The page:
- “Just how much does screening mammography reduce mortality from breast cancer?”
Andrew M. Kaunitz, MD (Examining the Evidence; November 2010)
- “Access to screening mammography: Priceless”
Robert L. Barbieri, MD (Editorial; January 2010)
- “Confused about mammography guidelines? 7 questions answered”
Janelle Yates (January 2010)
- “I’ve been rethinking my zeal for breast cancer screening”
Andrew M. Kaunitz, MD (Editorial; December 2009)
- “Does the clinical breast exam boost the sensitivity of mammography?”
Jennifer Griffin, MD, and Mark Pearlman, MD (Examining the Evidence; December 2009)
In women younger than 50 years, screening mammography detects smaller tumors that have less nodal involvement than the tumors detected by clinical exam. That’s a principal finding of a study presented this spring at the annual meeting of the American Society of Breast Surgeons in Washington, DC. The study also found that women whose tumors were identified through mammography generally had better outcomes after treatment than women whose tumors were found through a clinical exam, said researcher Paul Dale, MD, chief of surgical oncology at the Ellis Fischel Cancer Center at the University of Missouri School of Medicine in Columbia, Missouri.
The 10-year retrospective study, conducted at the University of Missouri, involved patients treated for breast cancer at the Ellis Fischel Cancer Center between 1998 and 2008. Of these 1,581 women, 20% were 40 to 49 years old. Forty-seven percent of these patients were given a diagnosis on the basis of mammography, and 53% were given a diagnosis on the basis of a clinical exam or other non-mammographic method.
In the group whose diagnosis was based on mammography, the mean tumor diameter was 20 mm; tumors identified by non-mammographic methods, on the other hand, had a mean diameter of 30 mm. This tumor size differential is “highly significant,” said Dr. Dale.
The study also found that lymph-node involvement among women whose diagnosis was based on non-mammographic methods was about twice as common as that of patients whose tumors were found by mammography.
Five-year disease-free survival was estimated to be 94% for the women receiving mammograms; 78%, for those who did not.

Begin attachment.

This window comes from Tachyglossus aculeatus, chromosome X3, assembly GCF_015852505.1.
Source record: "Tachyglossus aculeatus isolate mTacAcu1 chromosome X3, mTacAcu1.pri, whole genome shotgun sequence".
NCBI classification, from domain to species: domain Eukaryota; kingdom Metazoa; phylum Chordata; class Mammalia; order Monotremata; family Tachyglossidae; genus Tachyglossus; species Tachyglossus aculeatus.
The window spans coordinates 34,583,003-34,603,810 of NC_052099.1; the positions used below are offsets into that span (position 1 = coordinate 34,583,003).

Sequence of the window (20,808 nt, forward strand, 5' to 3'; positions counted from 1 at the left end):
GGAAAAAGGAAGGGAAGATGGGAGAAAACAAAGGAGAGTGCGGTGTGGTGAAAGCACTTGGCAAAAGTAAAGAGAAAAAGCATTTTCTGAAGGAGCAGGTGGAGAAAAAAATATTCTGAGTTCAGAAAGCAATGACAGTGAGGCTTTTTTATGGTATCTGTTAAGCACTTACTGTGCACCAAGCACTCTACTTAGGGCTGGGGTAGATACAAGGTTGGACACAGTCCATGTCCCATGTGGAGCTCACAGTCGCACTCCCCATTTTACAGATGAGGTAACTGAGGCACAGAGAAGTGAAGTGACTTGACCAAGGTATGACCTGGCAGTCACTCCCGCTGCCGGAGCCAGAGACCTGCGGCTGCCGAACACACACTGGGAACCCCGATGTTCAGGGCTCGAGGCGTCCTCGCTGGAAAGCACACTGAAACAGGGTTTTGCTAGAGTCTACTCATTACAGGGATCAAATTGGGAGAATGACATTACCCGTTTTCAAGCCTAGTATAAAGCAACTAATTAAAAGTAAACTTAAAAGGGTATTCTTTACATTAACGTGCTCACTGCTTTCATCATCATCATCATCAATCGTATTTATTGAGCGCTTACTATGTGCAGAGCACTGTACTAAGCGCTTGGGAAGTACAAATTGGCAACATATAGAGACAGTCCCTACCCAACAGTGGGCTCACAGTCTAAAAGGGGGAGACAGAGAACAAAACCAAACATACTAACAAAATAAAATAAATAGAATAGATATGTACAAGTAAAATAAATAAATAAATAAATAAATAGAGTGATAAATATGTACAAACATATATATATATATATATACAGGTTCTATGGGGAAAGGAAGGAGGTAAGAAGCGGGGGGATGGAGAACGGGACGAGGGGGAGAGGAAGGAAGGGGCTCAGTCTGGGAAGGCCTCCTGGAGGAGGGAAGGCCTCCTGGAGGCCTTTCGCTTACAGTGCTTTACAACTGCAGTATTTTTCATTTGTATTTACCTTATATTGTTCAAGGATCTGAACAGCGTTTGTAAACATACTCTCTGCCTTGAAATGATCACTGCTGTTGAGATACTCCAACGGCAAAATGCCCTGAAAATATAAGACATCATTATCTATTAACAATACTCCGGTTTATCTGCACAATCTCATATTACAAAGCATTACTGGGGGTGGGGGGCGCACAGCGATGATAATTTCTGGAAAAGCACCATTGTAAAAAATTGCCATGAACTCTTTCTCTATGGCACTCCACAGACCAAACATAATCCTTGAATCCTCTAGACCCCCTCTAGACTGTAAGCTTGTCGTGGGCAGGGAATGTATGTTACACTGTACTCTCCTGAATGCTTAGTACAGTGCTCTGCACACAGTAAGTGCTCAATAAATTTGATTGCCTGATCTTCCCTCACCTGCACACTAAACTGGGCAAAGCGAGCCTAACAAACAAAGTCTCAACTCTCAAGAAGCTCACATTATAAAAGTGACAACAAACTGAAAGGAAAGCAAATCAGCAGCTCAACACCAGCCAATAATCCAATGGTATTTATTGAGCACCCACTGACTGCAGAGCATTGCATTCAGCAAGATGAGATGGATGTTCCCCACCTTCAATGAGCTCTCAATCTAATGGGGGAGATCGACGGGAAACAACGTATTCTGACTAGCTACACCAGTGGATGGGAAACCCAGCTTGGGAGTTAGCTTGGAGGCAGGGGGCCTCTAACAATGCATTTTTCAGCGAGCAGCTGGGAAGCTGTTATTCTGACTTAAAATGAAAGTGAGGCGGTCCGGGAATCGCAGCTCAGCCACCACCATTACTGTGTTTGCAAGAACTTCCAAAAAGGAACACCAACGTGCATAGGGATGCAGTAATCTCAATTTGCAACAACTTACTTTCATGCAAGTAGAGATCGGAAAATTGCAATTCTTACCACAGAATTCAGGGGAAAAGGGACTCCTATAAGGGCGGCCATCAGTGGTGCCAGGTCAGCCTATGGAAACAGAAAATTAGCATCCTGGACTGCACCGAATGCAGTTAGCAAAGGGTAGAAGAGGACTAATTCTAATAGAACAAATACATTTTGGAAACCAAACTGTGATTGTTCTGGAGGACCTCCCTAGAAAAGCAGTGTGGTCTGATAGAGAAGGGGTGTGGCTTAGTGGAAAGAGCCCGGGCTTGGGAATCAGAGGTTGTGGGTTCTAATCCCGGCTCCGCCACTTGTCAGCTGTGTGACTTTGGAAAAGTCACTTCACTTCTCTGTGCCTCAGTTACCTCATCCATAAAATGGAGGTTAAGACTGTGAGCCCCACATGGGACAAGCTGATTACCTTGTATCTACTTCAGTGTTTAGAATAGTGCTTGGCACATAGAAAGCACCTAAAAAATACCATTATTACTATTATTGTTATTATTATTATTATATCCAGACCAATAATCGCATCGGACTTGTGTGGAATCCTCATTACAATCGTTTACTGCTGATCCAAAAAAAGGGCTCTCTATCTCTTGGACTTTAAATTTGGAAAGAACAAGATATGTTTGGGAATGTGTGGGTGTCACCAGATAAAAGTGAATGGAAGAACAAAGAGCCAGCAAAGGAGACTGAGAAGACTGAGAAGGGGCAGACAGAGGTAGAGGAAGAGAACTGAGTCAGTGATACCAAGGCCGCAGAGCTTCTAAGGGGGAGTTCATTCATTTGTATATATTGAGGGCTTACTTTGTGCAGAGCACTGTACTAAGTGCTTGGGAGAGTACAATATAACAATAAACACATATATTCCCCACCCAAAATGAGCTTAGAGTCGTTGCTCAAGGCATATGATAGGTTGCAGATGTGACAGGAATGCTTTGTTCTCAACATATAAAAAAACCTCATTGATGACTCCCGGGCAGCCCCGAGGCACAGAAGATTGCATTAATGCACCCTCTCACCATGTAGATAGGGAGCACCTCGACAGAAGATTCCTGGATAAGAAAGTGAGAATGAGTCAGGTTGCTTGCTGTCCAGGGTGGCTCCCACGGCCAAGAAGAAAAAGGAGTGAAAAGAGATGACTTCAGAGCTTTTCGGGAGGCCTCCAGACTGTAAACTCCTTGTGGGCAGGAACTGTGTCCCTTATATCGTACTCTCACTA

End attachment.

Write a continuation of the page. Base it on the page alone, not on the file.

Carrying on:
“This study found that 20% of women diagnosed with breast cancer in our institution are under age 50, and almost half of their tumors were detected through mammography,” said Dr. Dale. Under the new US Preventive Services Task Force (USPSTF) guidelines, which recommend against routine mammography screening in women under 50, “younger breast cancer patients not undergoing screening and early detection may miss out on important therapy that could significantly impact their survival.”
Many of the studies the USPSTF evaluated before issuing the new guidelines were published before the availability of digital mammography, observed Dr. Dale. He noted that full-field digital mammography has recognized benefits over plain film exams in younger patients who have dense breast tissue that may be difficult to image.
“One concern underlying the new recommendations is that mammography in younger women is less effective and results in too many biopsies that are unnecessary and potentially traumatic for patients,” said Dr. Dale. “Perhaps today’s advancing imaging technologies, as well as less invasive biopsies, will help to eliminate those concerns.”
should start at 40
A new Harris Interactive/HealthDay poll found that women in their 40s want their mammograms, regardless of the latest USPSTF guidelines, which recommend against routine screening mammography in this population. In fact, two thirds of women polled were unaware of the task force’s recommendation.
About 57% of women surveyed believe screening mammography should start at age 40, according to the poll of 1,083 US women 18 years and older. Just 12% thought 50 years was the right age to begin imaging.
When women were apprised of the USPSTF guidelines, 45% of them said the task force had pushed back the recommended age to begin screening to reduce health-care costs and avoid administering unnecessary tests. Thirty percent believed the task force made the recommendation because excessive screening produces too many so-called false-positive results, leading women to think they had cancer when they did not.
New recommendations notwithstanding, many women in their 40s are still getting mammograms—77% of women in their 40s have already had at least one mammogram, and 64% report annual screening, the poll found.
The American Cancer Society continues to recommend annual mammograms for women starting at 40 years.
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